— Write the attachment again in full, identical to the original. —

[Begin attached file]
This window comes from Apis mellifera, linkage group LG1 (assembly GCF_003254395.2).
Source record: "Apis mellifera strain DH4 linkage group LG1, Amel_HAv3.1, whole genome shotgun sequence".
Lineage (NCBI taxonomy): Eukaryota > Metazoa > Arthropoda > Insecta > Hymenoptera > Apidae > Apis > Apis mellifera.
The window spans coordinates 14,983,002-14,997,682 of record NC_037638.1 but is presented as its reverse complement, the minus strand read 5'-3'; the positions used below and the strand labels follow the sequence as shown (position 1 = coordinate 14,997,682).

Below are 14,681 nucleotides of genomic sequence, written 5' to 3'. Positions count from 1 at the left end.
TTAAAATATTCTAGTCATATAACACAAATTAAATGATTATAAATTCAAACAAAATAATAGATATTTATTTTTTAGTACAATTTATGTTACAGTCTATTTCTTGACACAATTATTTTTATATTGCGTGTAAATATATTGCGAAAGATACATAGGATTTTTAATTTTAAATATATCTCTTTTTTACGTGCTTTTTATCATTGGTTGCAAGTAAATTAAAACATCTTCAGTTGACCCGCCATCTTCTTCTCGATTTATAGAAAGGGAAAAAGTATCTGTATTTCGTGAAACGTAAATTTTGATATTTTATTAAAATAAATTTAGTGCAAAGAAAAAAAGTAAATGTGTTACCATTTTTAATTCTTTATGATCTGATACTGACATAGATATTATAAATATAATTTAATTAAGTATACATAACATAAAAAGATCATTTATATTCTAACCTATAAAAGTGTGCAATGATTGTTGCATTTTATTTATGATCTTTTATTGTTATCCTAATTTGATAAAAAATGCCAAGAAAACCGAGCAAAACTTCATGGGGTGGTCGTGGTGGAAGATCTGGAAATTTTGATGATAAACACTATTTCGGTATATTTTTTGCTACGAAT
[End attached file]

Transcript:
This window comes from Apis mellifera, linkage group LG1 (assembly GCF_003254395.2).
Source record: "Apis mellifera strain DH4 linkage group LG1, Amel_HAv3.1, whole genome shotgun sequence".
Lineage (NCBI taxonomy): Eukaryota > Metazoa > Arthropoda > Insecta > Hymenoptera > Apidae > Apis > Apis mellifera.
The window spans coordinates 14,983,002-14,997,682 of record NC_037638.1 but is presented as its reverse complement, the minus strand read 5'-3'; the positions used below and the strand labels follow the sequence as shown (position 1 = coordinate 14,997,682).

Below are 14,681 nucleotides of genomic sequence, written 5' to 3'. Positions count from 1 at the left end.
TTAAAATATTCTAGTCATATAACACAAATTAAATGATTATAAATTCAAACAAAATAATAGATATTTATTTTTTAGTACAATTTATGTTACAGTCTATTTCTTGACACAATTATTTTTATATTGCGTGTAAATATATTGCGAAAGATACATAGGATTTTTAATTTTAAATATATCTCTTTTTTACGTGCTTTTTATCATTGGTTGCAAGTAAATTAAAACATCTTCAGTTGACCCGCCATCTTCTTCTCGATTTATAGAAAGGGAAAAAGTATCTGTATTTCGTGAAACGTAAATTTTGATATTTTATTAAAATAAATTTAGTGCAAAGAAAAAAAGTAAATGTGTTACCATTTTTAATTCTTTATGATCTGATACTGACATAGATATTATAAATATAATTTAATTAAGTATACATAACATAAAAAGATCATTTATATTCTAACCTATAAAAGTGTGCAATGATTGTTGCATTTTATTTATGATCTTTTATTGTTATCCTAATTTGATAAAAAATGCCAAGAAAACCGAGCAAAACTTCATGGGGTGGTCGTGGTGGAAGATCTGGAAATTTTGATGATAAACACTATTTCGGTATATTTTTTGCTACGAAT